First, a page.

Animating Dumbing of Age
A while back, I attended the first-rate comic event that is the Small Press Expo (SPX) here in Maryland. It was a blast of a time even if I had to literally run around every single table and still manage to miss Alissa Harris in the process. Afterward, I wrote this blog post analysing why certain comics that I saw and/or read on the day and later were worthy of being animated. Here’s one I missed
Well, it isn’t fair to say I missed it entirely but suffice to say I regret not being able to delve further into it on the day. While it got an honourable mention in that original post, today, Dumbing of Age by David Willis gets a special upgrade. Not only does it deserve to be animated, but there are plenty of reasons why that is so too.
A college campus. The perfect setting for any kind of story really, but animation in general has shied away from campus life. The reasons could be debated all day but most likely come down to a combination of audience and style of humour. Anyone who’s seen the classic that is Animal House will agree that the antics that are usually prevalent on college campus’ aren’t, well, family friendly.
Dumbing of Age makes not pretence to family friendliness so that’s not a problem! A college campus provide plenty of prime story material, fodder for risque humour, and natural opportunities for character development. All of which the comic has in spades.
Creator David Willis’ style is spot on for translation to animation. It’s detailed, but not overly so; something to consider when planning production-scale levels of work. His style has evolved over the years and has improved in level of detail while retaining an aura of simplicity.
The use of backgrounds is another advantage and again, the setting of a college campus plays to the series’ benefit as backgrounds and sets are re-used multiple times. (Animation is, after all, famous for re-using backgrounds.)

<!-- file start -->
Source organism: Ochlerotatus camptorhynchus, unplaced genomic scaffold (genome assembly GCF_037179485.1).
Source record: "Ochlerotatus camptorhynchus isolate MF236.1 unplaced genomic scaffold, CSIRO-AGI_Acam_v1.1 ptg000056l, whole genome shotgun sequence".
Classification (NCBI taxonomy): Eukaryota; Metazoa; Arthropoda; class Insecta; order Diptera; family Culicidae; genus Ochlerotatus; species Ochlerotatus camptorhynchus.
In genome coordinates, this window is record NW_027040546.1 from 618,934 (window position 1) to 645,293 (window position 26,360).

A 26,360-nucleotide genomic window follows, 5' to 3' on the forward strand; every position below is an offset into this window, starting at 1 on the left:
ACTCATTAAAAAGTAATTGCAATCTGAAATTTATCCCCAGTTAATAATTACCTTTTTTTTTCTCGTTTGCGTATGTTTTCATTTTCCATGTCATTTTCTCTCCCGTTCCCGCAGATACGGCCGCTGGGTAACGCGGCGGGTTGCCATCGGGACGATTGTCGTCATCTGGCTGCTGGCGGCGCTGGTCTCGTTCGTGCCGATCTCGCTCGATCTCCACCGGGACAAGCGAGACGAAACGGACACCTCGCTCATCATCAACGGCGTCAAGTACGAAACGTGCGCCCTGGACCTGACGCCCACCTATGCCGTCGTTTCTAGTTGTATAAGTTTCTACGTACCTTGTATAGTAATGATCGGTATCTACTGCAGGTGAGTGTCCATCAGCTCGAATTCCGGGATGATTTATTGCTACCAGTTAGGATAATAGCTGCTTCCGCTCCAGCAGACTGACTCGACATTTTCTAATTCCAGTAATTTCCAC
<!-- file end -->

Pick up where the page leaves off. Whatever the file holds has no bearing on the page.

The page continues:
Willis’ style would translate to animation so easily, it’s as if he were anticipating it. Plenty of animated series exist as proof that less really is more when it comes to detail; The Simpsons being by far the most obvious.
As mentioned above, Dumbing of Age makes no pretence at being aimed at kids. That’s fair enough; there’s a lack of good-quality adult animation and DoA could easily fill that void.
While the emphasis is on the characters (see below), the humour comes from the context and the scenarios that the characters are forced to interact with. While puns and jokes abound, we’re also treated to laughs through physical violence and plain old bad luck.
Dumbing of Age relies upon a brand of humour that is too high to be lowbrow and too low to be highbrow. It uses profanity sparingly but isn’t afraid to poke holes at weighty topics like religion, relationships or even alcoholism.
For that matter, love/sex plays a role in the comic, but is played for laughs as well as the complex character development it entails. Suffice to say that love and sex compliment the humour in Dumbing of Age in a way that many mainstream sitcoms can only dream of.
This is, for me, the meat and potatoes of what Dumbing of Age is about. While the setting of a university is a great setup, it’s nothing without characters to inhabit it! Willis has gathered numerous characters from his previous webcomics, Shortpacked! and Roomies, and has gifted them with a clean slate. The fun begins (as ever) on moving in day.